Zoot Suits: Play And Movie Comparison
Traditionally, books and films are quite different because they refer to different forms of art. At the same time, many films are based on books and directors attempt to mirror the story conveyed by writers in their films. In this regard, effects of making a film on the basis of a book may differ consistently because of the vision of the director and his or her interpretation of the original story. At this point, it is possible to refer to “Zoot Suit” a play that was used by Luis Valdes in his film “Zoot Suit”. In this regard, it is worth mentioning the fact that the film appeared just two years after the debut of the play but still the book and the film are different for the director attempts to convey his vision of the story depicted by him in the play in the visual form, in his film.
At first glance, it seems to be quite strange that the film and the play directed and written by one and the same person. In addition, the book and the film are based on the same story. In this regard, the difference between the book and the film are insignificant. To put it more precisely, on analyzing the plot of the book and the play, it is hardly possible to trace any substantial differences that strike the experienced viewer or reader. At the same time, the major difference between the film and the book can be found in the presentation of the story and its delivery to the audience.
In fact, “Zoot Suit” is written by the famous playwright Luis Valdez and also it is featuring some incidental music. It debuted in 1979, and gained a fame of the first Chicano play on Broadway. However, the film version of the play was directed by Luis Valdez and debuted in 1981. Talking about differences between the written play and its film version, should be mentioned that they have little in common in many the details. In “Zoot Suit”, Luis Valdez weaves a story involving the real-life events of the Sleepy Lagoon murder trial – when a group of young Mexican-Americans were wrongfully charged with murder – and the Zoot Suit Riots. In the play, Henry Reyna (inspired by real-life defendant Hank Leyvas) is a pachuco gangster and his gang, who were unfairly prosecuted, are thrown in jail for a murder they did not commit Moreover, the written play is said to be set among the Los Angeles barrios during the early 1940s against, obviously, the Zoot Suit Riots backdrop and, further still, the World War II. In play, as well as in the film, El Pachuco (who is an idealized zoot suiter) is portrayed with Edward James Olmos. He is a narrator whom we can observe throughout the entire story and he even serves as conscience of Henry. In such a way, the play conveys the tragic story of the murder and the fate of the main characters. In this regard, the play mirrors the tragic fate of many Mexican Americans sent to prison after commitment a crime. In such a way, the play mirrors the position of Mexican Americans and tragedies they encounter in their life.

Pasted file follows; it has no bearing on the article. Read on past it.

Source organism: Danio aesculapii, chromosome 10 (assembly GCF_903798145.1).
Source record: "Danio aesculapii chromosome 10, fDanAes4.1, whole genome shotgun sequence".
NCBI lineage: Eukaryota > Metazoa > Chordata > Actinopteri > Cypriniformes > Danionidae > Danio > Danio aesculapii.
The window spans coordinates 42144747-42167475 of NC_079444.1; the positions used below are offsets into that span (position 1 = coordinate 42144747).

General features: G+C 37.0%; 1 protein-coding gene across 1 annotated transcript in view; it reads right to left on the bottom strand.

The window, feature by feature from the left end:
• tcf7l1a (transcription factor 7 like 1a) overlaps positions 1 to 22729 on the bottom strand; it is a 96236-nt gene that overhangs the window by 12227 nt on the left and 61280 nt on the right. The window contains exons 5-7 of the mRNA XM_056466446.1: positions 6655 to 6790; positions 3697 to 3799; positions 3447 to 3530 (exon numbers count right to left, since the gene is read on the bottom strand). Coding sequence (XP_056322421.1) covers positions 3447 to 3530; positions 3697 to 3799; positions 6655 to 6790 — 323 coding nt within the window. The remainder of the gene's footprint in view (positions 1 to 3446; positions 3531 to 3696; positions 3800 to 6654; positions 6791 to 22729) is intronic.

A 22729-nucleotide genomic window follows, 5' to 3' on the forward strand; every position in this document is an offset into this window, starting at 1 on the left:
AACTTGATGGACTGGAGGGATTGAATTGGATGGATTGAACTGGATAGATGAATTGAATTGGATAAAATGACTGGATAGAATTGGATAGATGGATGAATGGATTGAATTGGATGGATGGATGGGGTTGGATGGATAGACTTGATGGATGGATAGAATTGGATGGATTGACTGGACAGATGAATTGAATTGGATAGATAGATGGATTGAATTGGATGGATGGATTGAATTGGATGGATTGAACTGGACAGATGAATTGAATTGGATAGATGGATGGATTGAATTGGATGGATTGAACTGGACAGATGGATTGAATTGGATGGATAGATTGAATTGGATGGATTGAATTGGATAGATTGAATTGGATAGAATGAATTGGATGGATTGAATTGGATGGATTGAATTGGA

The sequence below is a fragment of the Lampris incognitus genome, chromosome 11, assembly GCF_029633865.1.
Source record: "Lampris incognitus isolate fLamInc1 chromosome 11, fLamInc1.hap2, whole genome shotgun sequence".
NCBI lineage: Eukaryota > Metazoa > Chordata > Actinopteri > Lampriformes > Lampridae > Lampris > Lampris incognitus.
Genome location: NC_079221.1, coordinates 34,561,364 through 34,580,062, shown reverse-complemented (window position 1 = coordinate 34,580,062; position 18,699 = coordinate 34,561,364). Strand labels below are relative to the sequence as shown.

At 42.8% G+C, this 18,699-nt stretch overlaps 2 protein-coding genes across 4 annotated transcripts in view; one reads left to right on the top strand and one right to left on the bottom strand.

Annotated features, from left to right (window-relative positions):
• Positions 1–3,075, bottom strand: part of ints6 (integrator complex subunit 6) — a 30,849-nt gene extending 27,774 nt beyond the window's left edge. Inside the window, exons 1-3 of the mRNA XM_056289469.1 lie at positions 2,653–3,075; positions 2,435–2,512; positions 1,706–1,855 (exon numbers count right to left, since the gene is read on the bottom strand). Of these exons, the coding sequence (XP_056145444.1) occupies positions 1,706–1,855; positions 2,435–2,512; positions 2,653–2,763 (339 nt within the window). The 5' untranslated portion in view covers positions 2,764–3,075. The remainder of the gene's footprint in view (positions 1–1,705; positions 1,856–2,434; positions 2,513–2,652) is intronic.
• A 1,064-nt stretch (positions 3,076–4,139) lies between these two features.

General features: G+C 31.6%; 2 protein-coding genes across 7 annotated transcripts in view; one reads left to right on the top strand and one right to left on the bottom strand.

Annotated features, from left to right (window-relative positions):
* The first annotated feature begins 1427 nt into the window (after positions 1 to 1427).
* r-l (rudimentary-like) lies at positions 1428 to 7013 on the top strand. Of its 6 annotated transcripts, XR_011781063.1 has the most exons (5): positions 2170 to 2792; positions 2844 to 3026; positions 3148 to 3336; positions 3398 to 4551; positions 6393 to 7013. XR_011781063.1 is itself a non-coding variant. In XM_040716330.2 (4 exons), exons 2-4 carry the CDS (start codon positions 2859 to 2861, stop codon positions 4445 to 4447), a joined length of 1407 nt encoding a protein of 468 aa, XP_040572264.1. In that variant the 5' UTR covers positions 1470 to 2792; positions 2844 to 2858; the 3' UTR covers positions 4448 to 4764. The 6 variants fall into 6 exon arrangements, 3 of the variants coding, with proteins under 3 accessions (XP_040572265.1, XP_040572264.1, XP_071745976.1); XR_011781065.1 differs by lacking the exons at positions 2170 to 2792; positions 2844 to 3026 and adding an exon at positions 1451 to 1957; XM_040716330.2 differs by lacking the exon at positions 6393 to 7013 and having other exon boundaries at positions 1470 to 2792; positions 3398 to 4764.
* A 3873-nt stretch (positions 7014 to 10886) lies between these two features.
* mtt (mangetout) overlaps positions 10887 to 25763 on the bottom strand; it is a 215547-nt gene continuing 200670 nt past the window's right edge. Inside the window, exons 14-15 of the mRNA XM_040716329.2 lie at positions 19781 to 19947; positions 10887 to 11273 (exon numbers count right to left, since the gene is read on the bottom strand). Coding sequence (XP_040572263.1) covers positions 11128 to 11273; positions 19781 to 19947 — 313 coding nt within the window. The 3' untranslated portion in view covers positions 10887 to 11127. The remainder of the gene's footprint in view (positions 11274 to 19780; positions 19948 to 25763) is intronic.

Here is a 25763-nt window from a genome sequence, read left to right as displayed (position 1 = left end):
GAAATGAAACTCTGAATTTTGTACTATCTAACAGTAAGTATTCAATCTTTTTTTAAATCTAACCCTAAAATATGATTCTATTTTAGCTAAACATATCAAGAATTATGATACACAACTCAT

Paradoxically, the film is often said to be a comedy, although it has the message, which is, to a significant extent, similar to that of the play. According to some specialists (Tyler, 1994), the politically charged theme imbues the production with a particularly strong relevance for the cast. It is possible to relate a lot of the play to immigration issues and what’s going on now. The tone of the musical is alternately somber and playful, while the hazy narrative structure often blurs the line between reality and fantasy (Cosgrove, 1989). Nevertheless, it is important to place emphasis on the fact that the film contains comic or, to put it more precisely, ironic elements close to the black humor, whereas the play is the tragedy, where there is little room for any manifestations of humor.
In addition, the film allowed Luis Valdez to use the full potential of the visual presentation of his vision of the story he conveyed in the play. To put it more precisely, the costumes and decorations he used in the film make the film quite different from the play, which seems to be a bit artificial and not so close to the real life as the film. The visualization contributes to the easier perception of the director’s message compared to the book, where readers should complete images of the main characters with their own fancies, details they fancy out, while reading the book. In this regard, the film helps the audience to perceive characters as the director sees them.
Furthermore, the actor play is also very important and distinguishes the film from the play consistently because the director often uses close-ups and other techniques to convey emotions of the main characters, their mood and feelings. In such a way, the film makes the audience feel more compassionate to the extent that the audience becomes a sort of participant of the film. At this point, it is worth mentioning the fact that the visual perception is very important for the audience. On the other hand, the film leaves viewers little room for their fancies. Instead, the director convey clearly the message he wants to convey, whereas in the play, when people read the book, they can just fancy over the main characters, their environment and so on, while watching the staged play they cannot see beyond the scene and decorations looks artificially and do not make the story as realistic as the film does.
Thus, taking into account all above mentioned, it is important to place emphasis on the fact that the film and the play “Zoot Suit” are quite different and the main difference can be traced in terms of the perception of the story by the audience. In fact, the film is closer to the audience, viewers can watch and feel emotions of the main characters. Instead, when they read the book or watch a staged play they cannot get rid of its artificiality and they need to complete existing gaps with their own ideas, imagination, and fancies.